In order to halt the spread of the novel coronavirus, each individual is urged once again to consider what he or she can do.
Prime Minister Shinzo Abe has expanded the number of prefectures where a state of emergency has been declared from seven, including Tokyo, to all 47 of the nation’s prefectures. The expansion is based on the revised law on special measures to deal with new strains of influenza, and the nationwide state of emergency is to be in effect through May 6.
The number of people infected with the virus has continued to increase in the seven prefectures after the initial declaration on April 7, and there have also been gradual increases in other parts of the country. In regional areas, there are only a limited number of hospitals and medical workers capable of dealing with infectious diseases, and there is a high risk of collapse in the provision of medical services.
There have been reported cases in which young people in urban areas returned to their hometowns carrying the virus, resulting in the spread of infections there. During the long Golden Week holiday period in May, the possibility of people moving across prefectural borders, such as for leisure trips, will increase.
The expansion of the target areas is apparently aimed at sounding a warning to society and preventing the spread of infections to regional communities.
Now that the declaration has been issued, governors across the nation will be able to take various measures if deemed necessary to prevent infection. These include requests for residents to refrain from going out, restrictions on the use of facilities such as schools and day care centers, and requests and instructions to cancel events.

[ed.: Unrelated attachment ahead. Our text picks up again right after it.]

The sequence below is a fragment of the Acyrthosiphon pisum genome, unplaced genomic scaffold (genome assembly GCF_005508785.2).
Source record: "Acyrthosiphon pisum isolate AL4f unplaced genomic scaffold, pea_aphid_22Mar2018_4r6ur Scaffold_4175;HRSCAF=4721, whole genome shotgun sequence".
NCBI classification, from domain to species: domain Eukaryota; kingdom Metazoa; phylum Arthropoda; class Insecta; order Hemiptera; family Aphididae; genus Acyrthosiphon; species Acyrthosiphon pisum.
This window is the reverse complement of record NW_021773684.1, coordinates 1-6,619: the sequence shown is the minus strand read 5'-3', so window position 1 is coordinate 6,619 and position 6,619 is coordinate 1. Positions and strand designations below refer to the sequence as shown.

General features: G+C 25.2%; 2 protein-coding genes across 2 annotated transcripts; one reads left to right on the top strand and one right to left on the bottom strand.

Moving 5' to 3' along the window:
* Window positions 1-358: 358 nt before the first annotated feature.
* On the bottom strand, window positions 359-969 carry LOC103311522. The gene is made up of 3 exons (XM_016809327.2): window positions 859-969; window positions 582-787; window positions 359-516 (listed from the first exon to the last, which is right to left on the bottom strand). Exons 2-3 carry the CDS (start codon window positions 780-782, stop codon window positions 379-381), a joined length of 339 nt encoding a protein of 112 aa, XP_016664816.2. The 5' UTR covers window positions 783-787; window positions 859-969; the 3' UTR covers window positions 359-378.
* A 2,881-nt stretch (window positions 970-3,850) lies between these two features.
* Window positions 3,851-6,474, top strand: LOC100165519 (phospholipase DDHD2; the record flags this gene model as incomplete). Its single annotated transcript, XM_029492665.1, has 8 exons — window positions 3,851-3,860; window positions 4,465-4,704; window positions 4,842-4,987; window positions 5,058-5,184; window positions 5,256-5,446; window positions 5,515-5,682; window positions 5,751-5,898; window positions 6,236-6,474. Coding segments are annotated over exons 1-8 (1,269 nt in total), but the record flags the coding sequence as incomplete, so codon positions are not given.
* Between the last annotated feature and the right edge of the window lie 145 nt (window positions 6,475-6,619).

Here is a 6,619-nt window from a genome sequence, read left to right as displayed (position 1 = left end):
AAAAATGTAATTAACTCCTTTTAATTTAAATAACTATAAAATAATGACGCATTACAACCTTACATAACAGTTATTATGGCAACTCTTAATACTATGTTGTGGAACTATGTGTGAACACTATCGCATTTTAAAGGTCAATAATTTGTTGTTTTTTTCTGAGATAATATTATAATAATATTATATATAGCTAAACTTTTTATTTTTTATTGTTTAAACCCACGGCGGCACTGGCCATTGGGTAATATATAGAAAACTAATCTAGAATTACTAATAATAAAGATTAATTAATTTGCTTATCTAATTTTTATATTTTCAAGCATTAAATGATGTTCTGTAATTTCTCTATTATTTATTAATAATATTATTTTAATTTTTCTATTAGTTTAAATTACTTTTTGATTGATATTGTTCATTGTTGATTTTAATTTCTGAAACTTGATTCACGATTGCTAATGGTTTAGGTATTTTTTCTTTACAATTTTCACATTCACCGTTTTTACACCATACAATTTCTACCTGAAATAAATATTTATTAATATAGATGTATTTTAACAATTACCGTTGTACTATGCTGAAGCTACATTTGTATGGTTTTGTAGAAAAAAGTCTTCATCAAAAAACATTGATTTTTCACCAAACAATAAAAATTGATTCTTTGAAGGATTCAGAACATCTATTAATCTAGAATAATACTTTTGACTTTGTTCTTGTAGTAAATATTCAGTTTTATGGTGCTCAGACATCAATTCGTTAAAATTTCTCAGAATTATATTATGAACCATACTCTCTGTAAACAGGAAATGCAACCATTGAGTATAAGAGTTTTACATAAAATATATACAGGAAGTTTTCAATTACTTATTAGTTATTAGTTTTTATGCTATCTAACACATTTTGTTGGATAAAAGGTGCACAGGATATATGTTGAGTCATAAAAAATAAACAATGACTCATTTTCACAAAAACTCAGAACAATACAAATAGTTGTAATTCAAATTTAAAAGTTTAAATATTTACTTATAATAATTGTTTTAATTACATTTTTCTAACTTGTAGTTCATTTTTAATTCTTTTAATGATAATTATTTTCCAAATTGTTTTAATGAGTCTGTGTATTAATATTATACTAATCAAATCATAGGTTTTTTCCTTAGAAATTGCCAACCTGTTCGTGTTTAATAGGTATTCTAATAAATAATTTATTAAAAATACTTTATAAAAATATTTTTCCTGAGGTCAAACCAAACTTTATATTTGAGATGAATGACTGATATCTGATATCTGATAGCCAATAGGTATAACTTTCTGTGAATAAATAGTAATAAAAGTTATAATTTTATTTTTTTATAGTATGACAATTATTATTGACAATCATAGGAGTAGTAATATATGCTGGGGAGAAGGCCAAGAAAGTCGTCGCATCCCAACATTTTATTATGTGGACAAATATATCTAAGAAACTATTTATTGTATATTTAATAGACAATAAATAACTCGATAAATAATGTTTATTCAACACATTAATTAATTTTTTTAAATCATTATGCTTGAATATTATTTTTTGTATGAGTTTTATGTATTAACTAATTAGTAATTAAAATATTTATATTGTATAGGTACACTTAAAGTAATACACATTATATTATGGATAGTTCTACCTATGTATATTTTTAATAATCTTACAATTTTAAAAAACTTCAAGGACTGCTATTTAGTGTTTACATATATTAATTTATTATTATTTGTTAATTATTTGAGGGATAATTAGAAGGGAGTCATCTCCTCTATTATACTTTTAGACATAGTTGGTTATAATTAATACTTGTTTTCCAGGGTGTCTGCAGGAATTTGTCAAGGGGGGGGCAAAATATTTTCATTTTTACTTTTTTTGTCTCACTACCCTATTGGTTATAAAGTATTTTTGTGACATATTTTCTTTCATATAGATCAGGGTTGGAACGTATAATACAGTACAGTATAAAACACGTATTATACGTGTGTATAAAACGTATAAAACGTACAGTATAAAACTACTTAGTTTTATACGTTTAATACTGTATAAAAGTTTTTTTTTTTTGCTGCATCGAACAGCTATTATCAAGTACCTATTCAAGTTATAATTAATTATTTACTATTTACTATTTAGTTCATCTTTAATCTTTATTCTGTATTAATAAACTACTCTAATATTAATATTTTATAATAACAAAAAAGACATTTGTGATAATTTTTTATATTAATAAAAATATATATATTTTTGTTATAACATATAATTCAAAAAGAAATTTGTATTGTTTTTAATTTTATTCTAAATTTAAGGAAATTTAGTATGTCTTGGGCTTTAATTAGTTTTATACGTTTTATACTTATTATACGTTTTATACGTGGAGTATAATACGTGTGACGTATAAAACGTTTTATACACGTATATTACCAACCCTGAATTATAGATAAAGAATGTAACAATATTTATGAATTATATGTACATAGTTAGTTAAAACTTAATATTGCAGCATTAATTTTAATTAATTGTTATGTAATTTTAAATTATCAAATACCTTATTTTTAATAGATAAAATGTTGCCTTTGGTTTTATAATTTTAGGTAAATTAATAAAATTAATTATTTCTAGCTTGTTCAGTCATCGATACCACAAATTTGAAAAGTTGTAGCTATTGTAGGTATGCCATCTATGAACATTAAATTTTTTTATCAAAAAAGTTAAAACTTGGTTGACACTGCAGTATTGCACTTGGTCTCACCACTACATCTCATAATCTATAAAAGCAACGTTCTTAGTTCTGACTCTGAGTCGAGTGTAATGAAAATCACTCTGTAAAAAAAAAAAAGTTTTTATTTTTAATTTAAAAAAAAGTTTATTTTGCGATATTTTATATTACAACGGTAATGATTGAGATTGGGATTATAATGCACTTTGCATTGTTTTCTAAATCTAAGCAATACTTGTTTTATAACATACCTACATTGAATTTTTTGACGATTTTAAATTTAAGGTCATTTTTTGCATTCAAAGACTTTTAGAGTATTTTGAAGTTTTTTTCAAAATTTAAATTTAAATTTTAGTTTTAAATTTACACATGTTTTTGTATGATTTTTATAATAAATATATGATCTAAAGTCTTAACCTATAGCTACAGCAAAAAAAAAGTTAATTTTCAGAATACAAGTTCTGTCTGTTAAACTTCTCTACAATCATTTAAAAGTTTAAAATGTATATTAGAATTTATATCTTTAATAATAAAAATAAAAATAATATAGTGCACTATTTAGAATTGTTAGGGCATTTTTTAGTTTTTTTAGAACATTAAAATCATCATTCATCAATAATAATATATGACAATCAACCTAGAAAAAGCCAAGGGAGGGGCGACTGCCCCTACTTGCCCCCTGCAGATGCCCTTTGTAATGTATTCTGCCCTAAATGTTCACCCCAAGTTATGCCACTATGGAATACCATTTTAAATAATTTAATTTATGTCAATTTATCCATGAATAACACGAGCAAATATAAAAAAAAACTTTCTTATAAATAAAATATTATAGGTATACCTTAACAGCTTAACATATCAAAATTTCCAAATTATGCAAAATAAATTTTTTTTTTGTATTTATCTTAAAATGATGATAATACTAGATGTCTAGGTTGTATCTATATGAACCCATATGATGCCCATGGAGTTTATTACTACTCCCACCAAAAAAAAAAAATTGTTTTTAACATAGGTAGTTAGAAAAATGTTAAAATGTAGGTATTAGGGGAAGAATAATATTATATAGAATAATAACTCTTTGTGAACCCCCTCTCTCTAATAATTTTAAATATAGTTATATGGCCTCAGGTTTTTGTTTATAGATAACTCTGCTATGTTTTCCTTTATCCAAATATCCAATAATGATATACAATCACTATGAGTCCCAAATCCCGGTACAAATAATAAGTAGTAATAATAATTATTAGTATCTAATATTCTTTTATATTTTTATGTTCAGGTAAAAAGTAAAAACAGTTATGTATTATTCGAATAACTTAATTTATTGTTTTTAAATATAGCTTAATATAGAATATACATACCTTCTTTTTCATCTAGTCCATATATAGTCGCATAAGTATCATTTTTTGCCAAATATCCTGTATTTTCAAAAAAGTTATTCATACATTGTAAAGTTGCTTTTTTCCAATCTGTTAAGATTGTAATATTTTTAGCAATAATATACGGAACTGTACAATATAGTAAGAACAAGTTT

It is important to minimize opportunities for person-to-person contact, which increases the risk of infection. Each governor is urged to take appropriate measures based on the infection situation in their area.
Cooperation between the central and prefectural governments is essential to produce positive impacts on reducing the rate of infection.
When the Tokyo metropolitan government tried to request the suspension of operations for businesses, there were difficulties in coordinating the details between the metropolitan government, which aimed to request the suspension of operations in a wide range of industries, and the central government, which was concerned about the stagnation of economic activities. This lack of coordination must be avoided from now on.
Declarations can be accompanied by restraints on citizens’ actions and restrictions on certain private rights. Some people may feel vaguely uneasy about the expansion of these restrictions.
The central and local governments should be careful not to take excessive measures. In addition, when implementing measures that have a significant impact on the lives of citizens, the governments should make efforts to carefully explain the necessity of such measures and gain understanding for them.
Not a few governments of prefectures and municipalities across the nation have resumed school. With the new declaration being issued, these local governments will need to reconsider whether to close schools again.